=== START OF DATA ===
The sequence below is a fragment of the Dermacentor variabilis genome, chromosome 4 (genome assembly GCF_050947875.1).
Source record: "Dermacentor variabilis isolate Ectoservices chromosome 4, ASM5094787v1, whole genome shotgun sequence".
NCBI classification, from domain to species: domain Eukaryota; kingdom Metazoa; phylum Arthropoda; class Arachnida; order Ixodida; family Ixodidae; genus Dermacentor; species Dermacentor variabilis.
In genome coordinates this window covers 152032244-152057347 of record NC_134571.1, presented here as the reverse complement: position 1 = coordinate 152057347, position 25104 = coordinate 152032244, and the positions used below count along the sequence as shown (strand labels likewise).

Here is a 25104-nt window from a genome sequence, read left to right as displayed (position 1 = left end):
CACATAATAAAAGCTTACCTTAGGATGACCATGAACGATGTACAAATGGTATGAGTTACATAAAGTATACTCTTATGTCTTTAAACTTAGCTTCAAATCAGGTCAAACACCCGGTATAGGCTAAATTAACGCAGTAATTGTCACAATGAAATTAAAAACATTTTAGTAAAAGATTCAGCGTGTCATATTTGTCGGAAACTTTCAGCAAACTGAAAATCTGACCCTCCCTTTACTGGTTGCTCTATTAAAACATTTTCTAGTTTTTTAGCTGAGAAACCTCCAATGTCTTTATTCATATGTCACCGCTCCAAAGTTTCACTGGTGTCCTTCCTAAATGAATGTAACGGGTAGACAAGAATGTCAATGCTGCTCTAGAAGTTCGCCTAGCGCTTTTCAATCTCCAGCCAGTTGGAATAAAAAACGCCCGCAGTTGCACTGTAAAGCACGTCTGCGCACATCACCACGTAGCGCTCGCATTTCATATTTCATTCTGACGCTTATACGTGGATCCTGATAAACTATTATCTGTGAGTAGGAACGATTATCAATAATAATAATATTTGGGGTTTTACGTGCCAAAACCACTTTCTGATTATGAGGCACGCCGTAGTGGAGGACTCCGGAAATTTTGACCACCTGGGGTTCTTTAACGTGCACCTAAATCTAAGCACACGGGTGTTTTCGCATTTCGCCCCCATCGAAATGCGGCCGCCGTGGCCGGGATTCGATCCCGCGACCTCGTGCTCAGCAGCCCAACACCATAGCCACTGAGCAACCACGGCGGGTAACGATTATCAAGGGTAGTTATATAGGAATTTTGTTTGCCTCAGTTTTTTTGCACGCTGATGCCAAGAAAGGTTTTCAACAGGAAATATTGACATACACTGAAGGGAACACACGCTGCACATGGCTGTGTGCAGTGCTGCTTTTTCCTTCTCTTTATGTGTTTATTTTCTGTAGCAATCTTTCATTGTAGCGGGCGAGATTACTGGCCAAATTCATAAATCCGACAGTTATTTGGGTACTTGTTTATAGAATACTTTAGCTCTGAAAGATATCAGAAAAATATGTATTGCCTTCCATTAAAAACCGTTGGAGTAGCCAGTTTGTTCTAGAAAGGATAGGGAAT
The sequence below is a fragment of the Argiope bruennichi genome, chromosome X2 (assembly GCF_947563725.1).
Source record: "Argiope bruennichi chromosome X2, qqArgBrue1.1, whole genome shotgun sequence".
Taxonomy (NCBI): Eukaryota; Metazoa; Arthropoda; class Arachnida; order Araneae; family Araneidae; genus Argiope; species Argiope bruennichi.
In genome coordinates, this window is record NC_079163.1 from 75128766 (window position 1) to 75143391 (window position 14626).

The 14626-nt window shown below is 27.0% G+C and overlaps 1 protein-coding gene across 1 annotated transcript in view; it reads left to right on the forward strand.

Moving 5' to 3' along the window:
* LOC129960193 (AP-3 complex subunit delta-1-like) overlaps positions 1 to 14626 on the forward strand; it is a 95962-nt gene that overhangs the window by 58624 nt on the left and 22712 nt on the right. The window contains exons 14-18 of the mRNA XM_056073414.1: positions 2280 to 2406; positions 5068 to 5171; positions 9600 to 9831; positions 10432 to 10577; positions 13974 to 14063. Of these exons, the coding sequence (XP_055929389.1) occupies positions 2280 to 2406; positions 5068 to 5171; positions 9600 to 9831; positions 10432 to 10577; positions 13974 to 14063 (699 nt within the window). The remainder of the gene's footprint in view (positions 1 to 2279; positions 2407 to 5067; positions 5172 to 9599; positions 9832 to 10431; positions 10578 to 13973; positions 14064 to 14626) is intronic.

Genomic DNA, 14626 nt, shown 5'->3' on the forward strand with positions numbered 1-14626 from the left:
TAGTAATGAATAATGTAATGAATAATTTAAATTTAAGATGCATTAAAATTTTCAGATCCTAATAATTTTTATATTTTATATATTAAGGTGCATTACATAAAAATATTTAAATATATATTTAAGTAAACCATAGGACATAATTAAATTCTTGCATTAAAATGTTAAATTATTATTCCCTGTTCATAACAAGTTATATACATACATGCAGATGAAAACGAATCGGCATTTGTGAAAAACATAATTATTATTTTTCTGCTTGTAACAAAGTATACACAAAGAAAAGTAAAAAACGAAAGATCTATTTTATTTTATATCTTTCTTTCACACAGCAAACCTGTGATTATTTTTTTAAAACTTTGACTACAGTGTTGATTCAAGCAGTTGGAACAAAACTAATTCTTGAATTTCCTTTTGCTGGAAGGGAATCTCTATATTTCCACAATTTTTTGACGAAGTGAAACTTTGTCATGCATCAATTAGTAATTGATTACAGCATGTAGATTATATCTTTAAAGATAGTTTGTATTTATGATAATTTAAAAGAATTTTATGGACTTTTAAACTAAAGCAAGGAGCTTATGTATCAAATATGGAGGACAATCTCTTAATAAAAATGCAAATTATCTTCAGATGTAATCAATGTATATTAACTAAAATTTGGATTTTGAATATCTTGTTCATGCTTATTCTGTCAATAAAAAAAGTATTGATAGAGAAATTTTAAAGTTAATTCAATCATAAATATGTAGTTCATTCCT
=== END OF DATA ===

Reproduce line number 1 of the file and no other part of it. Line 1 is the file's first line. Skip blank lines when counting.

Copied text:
The sequence below is a fragment of the Dermacentor variabilis genome, chromosome 4 (genome assembly GCF_050947875.1).